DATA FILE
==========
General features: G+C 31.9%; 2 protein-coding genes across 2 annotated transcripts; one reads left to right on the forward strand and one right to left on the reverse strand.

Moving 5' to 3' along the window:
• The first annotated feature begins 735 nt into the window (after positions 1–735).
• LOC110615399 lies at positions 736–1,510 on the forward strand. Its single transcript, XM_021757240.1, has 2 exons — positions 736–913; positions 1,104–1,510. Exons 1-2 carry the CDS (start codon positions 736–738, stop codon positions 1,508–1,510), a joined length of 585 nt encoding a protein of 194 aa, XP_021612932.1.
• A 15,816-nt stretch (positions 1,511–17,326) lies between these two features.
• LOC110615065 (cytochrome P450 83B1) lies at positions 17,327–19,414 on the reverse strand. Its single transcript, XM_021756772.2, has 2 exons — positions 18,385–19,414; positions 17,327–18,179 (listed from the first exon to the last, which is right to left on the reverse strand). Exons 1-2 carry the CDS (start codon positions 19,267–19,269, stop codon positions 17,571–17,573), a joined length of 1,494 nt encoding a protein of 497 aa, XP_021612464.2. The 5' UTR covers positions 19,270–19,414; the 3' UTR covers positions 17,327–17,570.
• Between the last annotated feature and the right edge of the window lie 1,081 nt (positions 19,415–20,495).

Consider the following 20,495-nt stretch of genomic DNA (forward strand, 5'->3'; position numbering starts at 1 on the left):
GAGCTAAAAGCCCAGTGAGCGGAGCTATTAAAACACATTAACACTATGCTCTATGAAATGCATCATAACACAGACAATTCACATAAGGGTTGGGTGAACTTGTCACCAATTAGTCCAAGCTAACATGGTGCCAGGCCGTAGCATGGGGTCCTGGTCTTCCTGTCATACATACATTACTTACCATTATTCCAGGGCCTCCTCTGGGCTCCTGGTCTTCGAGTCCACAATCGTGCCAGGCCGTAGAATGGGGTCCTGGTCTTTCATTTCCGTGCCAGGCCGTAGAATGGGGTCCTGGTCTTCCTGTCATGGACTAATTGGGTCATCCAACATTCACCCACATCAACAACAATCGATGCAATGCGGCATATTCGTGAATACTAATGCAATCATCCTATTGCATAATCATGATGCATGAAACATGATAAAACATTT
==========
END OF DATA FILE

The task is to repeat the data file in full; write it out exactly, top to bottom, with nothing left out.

General features: G+C 31.9%; 2 protein-coding genes across 2 annotated transcripts; one reads left to right on the forward strand and one right to left on the reverse strand.

Moving 5' to 3' along the window:
• The first annotated feature begins 735 nt into the window (after positions 1–735).
• LOC110615399 lies at positions 736–1,510 on the forward strand. Its single transcript, XM_021757240.1, has 2 exons — positions 736–913; positions 1,104–1,510. Exons 1-2 carry the CDS (start codon positions 736–738, stop codon positions 1,508–1,510), a joined length of 585 nt encoding a protein of 194 aa, XP_021612932.1.
• A 15,816-nt stretch (positions 1,511–17,326) lies between these two features.
• LOC110615065 (cytochrome P450 83B1) lies at positions 17,327–19,414 on the reverse strand. Its single transcript, XM_021756772.2, has 2 exons — positions 18,385–19,414; positions 17,327–18,179 (listed from the first exon to the last, which is right to left on the reverse strand). Exons 1-2 carry the CDS (start codon positions 19,267–19,269, stop codon positions 17,571–17,573), a joined length of 1,494 nt encoding a protein of 497 aa, XP_021612464.2. The 5' UTR covers positions 19,270–19,414; the 3' UTR covers positions 17,327–17,570.
• Between the last annotated feature and the right edge of the window lie 1,081 nt (positions 19,415–20,495).

Consider the following 20,495-nt stretch of genomic DNA (forward strand, 5'->3'; position numbering starts at 1 on the left):
GAGCTAAAAGCCCAGTGAGCGGAGCTATTAAAACACATTAACACTATGCTCTATGAAATGCATCATAACACAGACAATTCACATAAGGGTTGGGTGAACTTGTCACCAATTAGTCCAAGCTAACATGGTGCCAGGCCGTAGCATGGGGTCCTGGTCTTCCTGTCATACATACATTACTTACCATTATTCCAGGGCCTCCTCTGGGCTCCTGGTCTTCGAGTCCACAATCGTGCCAGGCCGTAGAATGGGGTCCTGGTCTTTCATTTCCGTGCCAGGCCGTAGAATGGGGTCCTGGTCTTCCTGTCATGGACTAATTGGGTCATCCAACATTCACCCACATCAACAACAATCGATGCAATGCGGCATATTCGTGAATACTAATGCAATCATCCTATTGCATAATCATGATGCATGAAACATGATAAAACATTT